- Perorations against judicial activism from the Right, using terms such as "legislating from the bench" - while I agree in general, I do wish the Supes hadn't ruled the way they did in this case. It's not that I support legalizing marijuana, either growing or use, since I think we have as much as we can handle with alcohol, tobacco, and addictions to legally prescribed drugs - just that it seems to my non-lawyerly ears an overreaching of the Commerce Clause.
- Barbara Walters's expression of discomfort at the sight of a mother's breastfeeding her baby in the next airplane seat over sparks a nurse-in by breastfeeding moms. I sympathize with Ms. Walters, but as a breastfeeding mom I sympathize more with the mother trying to keep her baby quiet and well cared for in the confines of an airplane cabin, even in first class. Would Ms. Walters have preferred loud squalling from the seat next to her? Oh, wait - possibly she does not know that some babies refuse the bottle, or she believes that any such refusal is "temporary" and able to be overcome, which I suppose is true in the strictest sense - the most recalcitrant baby will presumably take a bottle if it is starving.
- Amnesty International's un-frickin'-believable equation of Gitmo and gulags brings human rights activism to a perigee. Not to mention their refusal to admit that the comparison is not just ludicrous on its face but weakens their entire mission.
- Here, with angry tears, the suggestion that the proposed "International Freedom Center," to be located on the site of the fallen World Trade Center, will call out to "great leaders, thinkers and activists'" to visit and hold forth on just how we go about seeking and interpreting freedom in this confusing world of ours. Of all places on earth, that one must be one of the least confused. Let them find another forum for their ideological explorations.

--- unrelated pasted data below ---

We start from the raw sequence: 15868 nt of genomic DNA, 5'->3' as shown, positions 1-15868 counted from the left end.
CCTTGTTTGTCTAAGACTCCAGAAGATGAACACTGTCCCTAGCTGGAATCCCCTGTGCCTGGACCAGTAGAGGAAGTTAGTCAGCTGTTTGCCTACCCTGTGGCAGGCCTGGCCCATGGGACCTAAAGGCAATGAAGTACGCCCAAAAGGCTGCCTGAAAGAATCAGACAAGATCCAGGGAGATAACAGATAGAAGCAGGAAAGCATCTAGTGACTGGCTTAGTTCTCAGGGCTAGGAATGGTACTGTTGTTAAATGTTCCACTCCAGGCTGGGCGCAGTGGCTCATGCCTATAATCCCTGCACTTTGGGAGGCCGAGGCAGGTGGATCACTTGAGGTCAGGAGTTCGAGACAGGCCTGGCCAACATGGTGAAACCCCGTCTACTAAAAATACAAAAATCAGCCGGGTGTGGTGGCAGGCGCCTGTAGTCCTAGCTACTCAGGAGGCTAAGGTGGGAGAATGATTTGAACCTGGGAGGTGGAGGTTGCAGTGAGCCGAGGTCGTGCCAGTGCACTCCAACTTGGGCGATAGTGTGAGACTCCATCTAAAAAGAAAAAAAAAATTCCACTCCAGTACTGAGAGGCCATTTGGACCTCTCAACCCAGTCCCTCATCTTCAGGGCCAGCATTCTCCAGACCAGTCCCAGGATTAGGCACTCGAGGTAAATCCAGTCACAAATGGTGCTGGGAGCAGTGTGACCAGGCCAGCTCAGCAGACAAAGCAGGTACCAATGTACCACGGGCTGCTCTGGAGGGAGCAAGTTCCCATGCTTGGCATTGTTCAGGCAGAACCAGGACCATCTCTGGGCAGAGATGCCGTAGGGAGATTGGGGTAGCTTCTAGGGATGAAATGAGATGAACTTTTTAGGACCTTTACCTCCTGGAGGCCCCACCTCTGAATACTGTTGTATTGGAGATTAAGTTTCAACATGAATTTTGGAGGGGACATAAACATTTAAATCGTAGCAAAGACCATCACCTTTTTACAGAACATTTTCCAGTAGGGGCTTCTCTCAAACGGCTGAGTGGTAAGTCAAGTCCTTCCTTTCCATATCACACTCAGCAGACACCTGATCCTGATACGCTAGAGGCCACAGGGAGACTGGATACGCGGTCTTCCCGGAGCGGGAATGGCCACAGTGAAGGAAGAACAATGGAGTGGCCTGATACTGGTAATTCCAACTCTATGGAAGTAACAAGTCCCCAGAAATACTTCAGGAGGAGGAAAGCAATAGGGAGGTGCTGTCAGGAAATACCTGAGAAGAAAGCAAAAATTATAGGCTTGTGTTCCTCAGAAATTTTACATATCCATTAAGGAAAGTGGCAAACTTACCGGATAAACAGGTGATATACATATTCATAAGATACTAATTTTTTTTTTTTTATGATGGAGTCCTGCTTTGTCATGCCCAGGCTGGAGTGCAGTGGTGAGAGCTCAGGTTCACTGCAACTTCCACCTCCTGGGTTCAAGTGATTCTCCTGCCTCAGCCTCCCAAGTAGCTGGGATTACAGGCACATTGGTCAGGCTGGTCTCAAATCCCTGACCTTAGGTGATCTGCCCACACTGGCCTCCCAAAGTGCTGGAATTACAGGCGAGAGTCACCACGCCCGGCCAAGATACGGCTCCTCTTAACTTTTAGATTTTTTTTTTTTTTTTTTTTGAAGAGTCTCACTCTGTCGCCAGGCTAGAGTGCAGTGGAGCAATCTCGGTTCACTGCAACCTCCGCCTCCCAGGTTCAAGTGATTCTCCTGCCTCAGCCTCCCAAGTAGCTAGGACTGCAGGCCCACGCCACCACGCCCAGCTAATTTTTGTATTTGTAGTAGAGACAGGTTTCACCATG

What am I going on about?
Sigh... It's this: activism is a luxury. It's a hobby. Not every time, not to everyone, but it's possible today to be an "activist" by refusing to go to McDonald's for a year (as a friend of ours did) or by giving money to that incurably silly Dr. Dean or by only buying organic produce (in blissful ignorance, I maintain, of the terrible cost to the world if everyone followed your lead).
I'm having word problems, in other words. I believe that one of the most human activities in which a human being can engage is to be serious about an important subject (and, I suppose, one of the greatest freedoms with which our system endows us is to be serious about a frivolous subject) - but to call oneself an "activist" is too facile, too noncommittal, and begs the question, "What action?" There's a great divide between not allowing your children to watch television and spiking trees... I abhor the word as much as I abhor the word "lifestyle." I never want to "have a lifestyle." I want, always, to live.
Similarly, I want to act, rather than to "be an activist." At present, the main way in which I want to act is to inform myself and to do my best to formulate my thoughts in writing such that others can learn some small thing from my interpretation of events... chalk that up to small dependents; my time outside these walls will come.